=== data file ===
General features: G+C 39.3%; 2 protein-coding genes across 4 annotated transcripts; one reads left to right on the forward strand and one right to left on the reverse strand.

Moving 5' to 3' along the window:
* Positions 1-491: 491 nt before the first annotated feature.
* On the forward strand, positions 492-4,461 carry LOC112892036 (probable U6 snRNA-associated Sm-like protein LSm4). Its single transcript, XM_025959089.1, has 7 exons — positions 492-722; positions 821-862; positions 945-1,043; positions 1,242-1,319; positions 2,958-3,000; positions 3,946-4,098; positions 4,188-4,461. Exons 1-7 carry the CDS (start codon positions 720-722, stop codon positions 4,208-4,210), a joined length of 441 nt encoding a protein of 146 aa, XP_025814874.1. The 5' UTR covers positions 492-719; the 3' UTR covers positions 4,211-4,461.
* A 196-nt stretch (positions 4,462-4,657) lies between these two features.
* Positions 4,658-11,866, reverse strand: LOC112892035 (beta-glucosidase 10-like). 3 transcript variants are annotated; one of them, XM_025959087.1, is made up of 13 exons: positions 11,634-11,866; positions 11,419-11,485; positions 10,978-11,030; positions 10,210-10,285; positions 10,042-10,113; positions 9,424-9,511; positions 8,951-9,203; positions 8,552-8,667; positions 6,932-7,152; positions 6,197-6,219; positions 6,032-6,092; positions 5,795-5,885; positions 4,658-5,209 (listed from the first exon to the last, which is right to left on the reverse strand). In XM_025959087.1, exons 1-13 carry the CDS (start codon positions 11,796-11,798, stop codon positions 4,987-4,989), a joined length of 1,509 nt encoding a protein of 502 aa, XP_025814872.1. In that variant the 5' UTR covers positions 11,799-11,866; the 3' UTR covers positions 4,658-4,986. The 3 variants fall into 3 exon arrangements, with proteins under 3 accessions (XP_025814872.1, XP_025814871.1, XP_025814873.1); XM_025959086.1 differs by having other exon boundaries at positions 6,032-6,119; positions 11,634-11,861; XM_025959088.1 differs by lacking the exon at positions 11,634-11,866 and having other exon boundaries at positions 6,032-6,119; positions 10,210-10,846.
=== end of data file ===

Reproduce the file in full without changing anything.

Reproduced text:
General features: G+C 39.3%; 2 protein-coding genes across 4 annotated transcripts; one reads left to right on the forward strand and one right to left on the reverse strand.

Moving 5' to 3' along the window:
* Positions 1-491: 491 nt before the first annotated feature.
* On the forward strand, positions 492-4,461 carry LOC112892036 (probable U6 snRNA-associated Sm-like protein LSm4). Its single transcript, XM_025959089.1, has 7 exons — positions 492-722; positions 821-862; positions 945-1,043; positions 1,242-1,319; positions 2,958-3,000; positions 3,946-4,098; positions 4,188-4,461. Exons 1-7 carry the CDS (start codon positions 720-722, stop codon positions 4,208-4,210), a joined length of 441 nt encoding a protein of 146 aa, XP_025814874.1. The 5' UTR covers positions 492-719; the 3' UTR covers positions 4,211-4,461.
* A 196-nt stretch (positions 4,462-4,657) lies between these two features.
* Positions 4,658-11,866, reverse strand: LOC112892035 (beta-glucosidase 10-like). 3 transcript variants are annotated; one of them, XM_025959087.1, is made up of 13 exons: positions 11,634-11,866; positions 11,419-11,485; positions 10,978-11,030; positions 10,210-10,285; positions 10,042-10,113; positions 9,424-9,511; positions 8,951-9,203; positions 8,552-8,667; positions 6,932-7,152; positions 6,197-6,219; positions 6,032-6,092; positions 5,795-5,885; positions 4,658-5,209 (listed from the first exon to the last, which is right to left on the reverse strand). In XM_025959087.1, exons 1-13 carry the CDS (start codon positions 11,796-11,798, stop codon positions 4,987-4,989), a joined length of 1,509 nt encoding a protein of 502 aa, XP_025814872.1. In that variant the 5' UTR covers positions 11,799-11,866; the 3' UTR covers positions 4,658-4,986. The 3 variants fall into 3 exon arrangements, with proteins under 3 accessions (XP_025814872.1, XP_025814871.1, XP_025814873.1); XM_025959086.1 differs by having other exon boundaries at positions 6,032-6,119; positions 11,634-11,861; XM_025959088.1 differs by lacking the exon at positions 11,634-11,866 and having other exon boundaries at positions 6,032-6,119; positions 10,210-10,846.